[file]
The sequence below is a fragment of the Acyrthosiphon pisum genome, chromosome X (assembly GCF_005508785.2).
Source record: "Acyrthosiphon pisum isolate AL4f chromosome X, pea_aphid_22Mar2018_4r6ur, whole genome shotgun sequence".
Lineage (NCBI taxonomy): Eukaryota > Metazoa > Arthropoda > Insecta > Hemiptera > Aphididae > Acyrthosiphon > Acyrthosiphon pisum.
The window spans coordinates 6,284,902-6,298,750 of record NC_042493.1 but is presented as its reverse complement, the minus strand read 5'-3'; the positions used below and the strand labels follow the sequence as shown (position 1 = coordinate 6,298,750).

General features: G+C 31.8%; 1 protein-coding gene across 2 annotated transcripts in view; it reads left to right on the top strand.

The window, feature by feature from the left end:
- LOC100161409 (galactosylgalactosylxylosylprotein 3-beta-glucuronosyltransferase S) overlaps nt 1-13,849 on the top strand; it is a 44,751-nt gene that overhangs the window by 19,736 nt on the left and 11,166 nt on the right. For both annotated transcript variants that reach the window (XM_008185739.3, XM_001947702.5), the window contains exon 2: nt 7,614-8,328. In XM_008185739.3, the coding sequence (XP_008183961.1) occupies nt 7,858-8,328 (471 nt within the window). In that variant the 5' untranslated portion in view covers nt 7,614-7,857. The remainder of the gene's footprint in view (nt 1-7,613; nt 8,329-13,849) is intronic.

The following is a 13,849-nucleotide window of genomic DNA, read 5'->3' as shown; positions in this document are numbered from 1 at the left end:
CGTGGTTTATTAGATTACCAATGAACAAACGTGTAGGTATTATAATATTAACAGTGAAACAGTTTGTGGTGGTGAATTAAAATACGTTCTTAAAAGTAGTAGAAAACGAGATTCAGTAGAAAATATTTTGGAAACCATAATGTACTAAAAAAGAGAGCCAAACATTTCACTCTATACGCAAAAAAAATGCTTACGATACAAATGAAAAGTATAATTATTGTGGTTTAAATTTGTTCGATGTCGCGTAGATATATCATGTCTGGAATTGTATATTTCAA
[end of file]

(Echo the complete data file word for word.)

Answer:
The sequence below is a fragment of the Acyrthosiphon pisum genome, chromosome X (assembly GCF_005508785.2).
Source record: "Acyrthosiphon pisum isolate AL4f chromosome X, pea_aphid_22Mar2018_4r6ur, whole genome shotgun sequence".
Lineage (NCBI taxonomy): Eukaryota > Metazoa > Arthropoda > Insecta > Hemiptera > Aphididae > Acyrthosiphon > Acyrthosiphon pisum.
The window spans coordinates 6,284,902-6,298,750 of record NC_042493.1 but is presented as its reverse complement, the minus strand read 5'-3'; the positions used below and the strand labels follow the sequence as shown (position 1 = coordinate 6,298,750).

General features: G+C 31.8%; 1 protein-coding gene across 2 annotated transcripts in view; it reads left to right on the top strand.

The window, feature by feature from the left end:
- LOC100161409 (galactosylgalactosylxylosylprotein 3-beta-glucuronosyltransferase S) overlaps nt 1-13,849 on the top strand; it is a 44,751-nt gene that overhangs the window by 19,736 nt on the left and 11,166 nt on the right. For both annotated transcript variants that reach the window (XM_008185739.3, XM_001947702.5), the window contains exon 2: nt 7,614-8,328. In XM_008185739.3, the coding sequence (XP_008183961.1) occupies nt 7,858-8,328 (471 nt within the window). In that variant the 5' untranslated portion in view covers nt 7,614-7,857. The remainder of the gene's footprint in view (nt 1-7,613; nt 8,329-13,849) is intronic.

The following is a 13,849-nucleotide window of genomic DNA, read 5'->3' as shown; positions in this document are numbered from 1 at the left end:
CGTGGTTTATTAGATTACCAATGAACAAACGTGTAGGTATTATAATATTAACAGTGAAACAGTTTGTGGTGGTGAATTAAAATACGTTCTTAAAAGTAGTAGAAAACGAGATTCAGTAGAAAATATTTTGGAAACCATAATGTACTAAAAAAGAGAGCCAAACATTTCACTCTATACGCAAAAAAAATGCTTACGATACAAATGAAAAGTATAATTATTGTGGTTTAAATTTGTTCGATGTCGCGTAGATATATCATGTCTGGAATTGTATATTTCAA